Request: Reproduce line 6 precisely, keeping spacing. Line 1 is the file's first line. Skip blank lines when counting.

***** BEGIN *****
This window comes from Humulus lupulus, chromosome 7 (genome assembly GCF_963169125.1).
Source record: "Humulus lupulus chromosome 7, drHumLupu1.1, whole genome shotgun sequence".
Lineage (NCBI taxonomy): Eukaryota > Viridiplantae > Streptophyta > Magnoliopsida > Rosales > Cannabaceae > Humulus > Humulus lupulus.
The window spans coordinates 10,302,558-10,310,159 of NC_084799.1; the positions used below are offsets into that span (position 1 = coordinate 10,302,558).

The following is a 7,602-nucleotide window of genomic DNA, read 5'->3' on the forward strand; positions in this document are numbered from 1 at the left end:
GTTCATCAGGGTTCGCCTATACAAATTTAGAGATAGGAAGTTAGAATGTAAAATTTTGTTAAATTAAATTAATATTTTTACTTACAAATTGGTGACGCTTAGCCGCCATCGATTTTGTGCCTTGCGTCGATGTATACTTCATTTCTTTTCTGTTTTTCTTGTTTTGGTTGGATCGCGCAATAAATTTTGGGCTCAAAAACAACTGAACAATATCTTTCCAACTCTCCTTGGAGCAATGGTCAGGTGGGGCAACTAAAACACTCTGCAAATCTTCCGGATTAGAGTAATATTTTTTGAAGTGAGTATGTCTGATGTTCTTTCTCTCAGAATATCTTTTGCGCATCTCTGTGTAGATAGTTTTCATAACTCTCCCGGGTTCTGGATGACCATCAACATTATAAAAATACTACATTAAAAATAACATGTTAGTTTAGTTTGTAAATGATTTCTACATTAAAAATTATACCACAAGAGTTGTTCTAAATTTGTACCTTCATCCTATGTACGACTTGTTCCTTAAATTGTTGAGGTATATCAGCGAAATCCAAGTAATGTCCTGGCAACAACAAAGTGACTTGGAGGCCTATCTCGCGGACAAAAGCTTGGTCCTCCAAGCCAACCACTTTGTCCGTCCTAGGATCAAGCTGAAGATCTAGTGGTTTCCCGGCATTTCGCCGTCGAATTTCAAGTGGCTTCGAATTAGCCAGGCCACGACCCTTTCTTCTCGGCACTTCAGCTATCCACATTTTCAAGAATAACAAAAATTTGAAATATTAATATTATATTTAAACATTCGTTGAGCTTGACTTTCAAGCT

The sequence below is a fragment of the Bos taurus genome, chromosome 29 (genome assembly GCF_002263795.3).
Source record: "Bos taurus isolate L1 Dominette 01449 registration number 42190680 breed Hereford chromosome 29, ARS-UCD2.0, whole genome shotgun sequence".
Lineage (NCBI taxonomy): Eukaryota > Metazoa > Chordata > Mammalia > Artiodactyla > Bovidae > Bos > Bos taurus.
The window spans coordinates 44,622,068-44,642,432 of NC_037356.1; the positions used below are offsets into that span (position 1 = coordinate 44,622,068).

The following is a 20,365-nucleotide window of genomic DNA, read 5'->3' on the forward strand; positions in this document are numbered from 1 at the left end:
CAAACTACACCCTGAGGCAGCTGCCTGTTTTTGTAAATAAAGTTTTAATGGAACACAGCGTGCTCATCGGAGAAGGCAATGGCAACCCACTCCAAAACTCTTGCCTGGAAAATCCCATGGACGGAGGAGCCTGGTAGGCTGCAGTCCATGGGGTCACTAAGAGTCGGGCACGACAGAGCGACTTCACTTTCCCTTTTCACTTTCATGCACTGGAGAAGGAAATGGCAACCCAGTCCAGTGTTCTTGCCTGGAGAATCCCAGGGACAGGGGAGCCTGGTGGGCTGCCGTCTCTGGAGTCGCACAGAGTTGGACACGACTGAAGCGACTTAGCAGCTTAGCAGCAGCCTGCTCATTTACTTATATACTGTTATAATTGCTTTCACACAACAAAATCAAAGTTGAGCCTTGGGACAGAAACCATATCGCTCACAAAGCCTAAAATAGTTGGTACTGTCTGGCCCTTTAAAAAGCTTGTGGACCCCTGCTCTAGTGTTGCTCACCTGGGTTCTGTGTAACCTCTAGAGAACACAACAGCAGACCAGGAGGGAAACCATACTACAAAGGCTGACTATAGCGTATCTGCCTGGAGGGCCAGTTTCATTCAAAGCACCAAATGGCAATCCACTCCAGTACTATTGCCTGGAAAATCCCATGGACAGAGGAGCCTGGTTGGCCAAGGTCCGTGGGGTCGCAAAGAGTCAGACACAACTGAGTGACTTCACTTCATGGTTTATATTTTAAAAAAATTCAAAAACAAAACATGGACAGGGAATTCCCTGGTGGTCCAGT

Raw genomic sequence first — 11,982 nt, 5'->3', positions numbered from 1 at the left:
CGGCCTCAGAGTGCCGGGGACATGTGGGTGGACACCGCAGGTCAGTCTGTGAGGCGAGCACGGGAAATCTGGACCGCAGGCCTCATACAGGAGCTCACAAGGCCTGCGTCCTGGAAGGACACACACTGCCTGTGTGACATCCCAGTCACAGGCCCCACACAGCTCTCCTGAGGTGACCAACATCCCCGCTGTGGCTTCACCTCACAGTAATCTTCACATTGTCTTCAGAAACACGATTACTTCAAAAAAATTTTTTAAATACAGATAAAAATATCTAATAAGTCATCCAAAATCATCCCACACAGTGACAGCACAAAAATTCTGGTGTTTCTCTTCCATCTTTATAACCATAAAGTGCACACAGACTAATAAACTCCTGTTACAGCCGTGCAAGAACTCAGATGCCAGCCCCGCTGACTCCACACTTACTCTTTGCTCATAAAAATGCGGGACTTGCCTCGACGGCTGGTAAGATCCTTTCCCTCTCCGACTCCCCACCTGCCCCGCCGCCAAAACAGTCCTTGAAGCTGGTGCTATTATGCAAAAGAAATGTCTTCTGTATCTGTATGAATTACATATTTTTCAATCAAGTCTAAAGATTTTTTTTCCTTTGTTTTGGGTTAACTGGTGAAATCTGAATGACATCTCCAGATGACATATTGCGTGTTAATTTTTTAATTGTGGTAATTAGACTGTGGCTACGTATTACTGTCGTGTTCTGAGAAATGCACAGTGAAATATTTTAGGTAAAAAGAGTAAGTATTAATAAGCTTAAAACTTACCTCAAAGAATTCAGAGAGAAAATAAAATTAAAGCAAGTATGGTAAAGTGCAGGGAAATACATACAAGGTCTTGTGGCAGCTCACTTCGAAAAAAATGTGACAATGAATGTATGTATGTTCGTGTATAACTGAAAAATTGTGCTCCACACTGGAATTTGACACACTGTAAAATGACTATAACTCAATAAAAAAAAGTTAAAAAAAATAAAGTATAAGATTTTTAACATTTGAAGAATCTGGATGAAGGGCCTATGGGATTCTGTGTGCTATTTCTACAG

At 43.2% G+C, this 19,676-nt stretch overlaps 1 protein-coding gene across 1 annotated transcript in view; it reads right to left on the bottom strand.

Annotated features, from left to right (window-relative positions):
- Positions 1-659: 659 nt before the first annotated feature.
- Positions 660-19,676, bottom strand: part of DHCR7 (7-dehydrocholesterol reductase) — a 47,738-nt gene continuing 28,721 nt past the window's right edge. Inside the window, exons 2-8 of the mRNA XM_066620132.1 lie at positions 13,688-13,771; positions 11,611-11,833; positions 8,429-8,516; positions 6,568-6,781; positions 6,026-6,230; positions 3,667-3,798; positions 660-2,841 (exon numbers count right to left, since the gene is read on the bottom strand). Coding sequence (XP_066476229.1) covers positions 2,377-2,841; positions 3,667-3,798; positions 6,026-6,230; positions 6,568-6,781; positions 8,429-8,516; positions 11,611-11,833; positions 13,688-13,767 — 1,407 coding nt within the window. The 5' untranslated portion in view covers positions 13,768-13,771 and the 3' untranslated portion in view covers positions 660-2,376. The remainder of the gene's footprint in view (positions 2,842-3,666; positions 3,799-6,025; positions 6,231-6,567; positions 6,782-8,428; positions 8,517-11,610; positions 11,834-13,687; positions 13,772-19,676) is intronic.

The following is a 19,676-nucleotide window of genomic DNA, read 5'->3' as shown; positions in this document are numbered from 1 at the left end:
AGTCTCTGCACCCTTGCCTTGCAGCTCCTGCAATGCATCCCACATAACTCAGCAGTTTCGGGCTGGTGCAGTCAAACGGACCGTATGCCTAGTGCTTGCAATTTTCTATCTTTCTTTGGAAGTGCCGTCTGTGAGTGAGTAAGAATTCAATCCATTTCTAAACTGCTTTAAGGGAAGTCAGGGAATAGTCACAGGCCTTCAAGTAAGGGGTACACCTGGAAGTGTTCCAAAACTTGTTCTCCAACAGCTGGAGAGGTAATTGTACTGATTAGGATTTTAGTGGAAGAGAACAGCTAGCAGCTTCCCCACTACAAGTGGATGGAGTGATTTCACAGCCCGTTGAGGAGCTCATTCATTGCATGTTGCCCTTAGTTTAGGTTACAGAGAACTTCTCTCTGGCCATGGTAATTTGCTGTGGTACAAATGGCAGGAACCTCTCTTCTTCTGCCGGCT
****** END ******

GTTCATCAGGGTTCGCCTATACAAATTTAGAGATAGGAAGTTAGAATGTAAAATTTTGTTAAATTAAATTAATATTTTTACTTACAAATTGGTGACGCTTAGCCGCCATCGATTTTGTGCCTTGCGTCGATGTATACTTCATTTCTTTTCTGTTTTTCTTGTTTTGGTTGGATCGCGCAATAAATTTTGGGCTCAAAAACAACTGAACAATATCTTTCCAACTCTCCTTGGAGCAATGGTCAGGTGGGGCAACTAAAACACTCTGCAAATCTTCCGGATTAGAGTAATATTTTTTGAAGTGAGTATGTCTGATGTTCTTTCTCTCAGAATATCTTTTGCGCATCTCTGTGTAGATAGTTTTCATAACTCTCCCGGGTTCTGGATGACCATCAACATTATAAAAATACTACATTAAAAATAACATGTTAGTTTAGTTTGTAAATGATTTCTACATTAAAAATTATACCACAAGAGTTGTTCTAAATTTGTACCTTCATCCTATGTACGACTTGTTCCTTAAATTGTTGAGGTATATCAGCGAAATCCAAGTAATGTCCTGGCAACAACAAAGTGACTTGGAGGCCTATCTCGCGGACAAAAGCTTGGTCCTCCAAGCCAACCACTTTGTCCGTCCTAGGATCAAGCTGAAGATCTAGTGGTTTCCCGGCATTTCGCCGTCGAATTTCAAGTGGCTTCGAATTAGCCAGGCCACGACCCTTTCTTCTCGGCACTTCAGCTATCCACATTTTCAAGAATAACAAAAATTTGAAATATTAATATTATATTTAAACATTCGTTGAGCTTGACTTTCAAGCT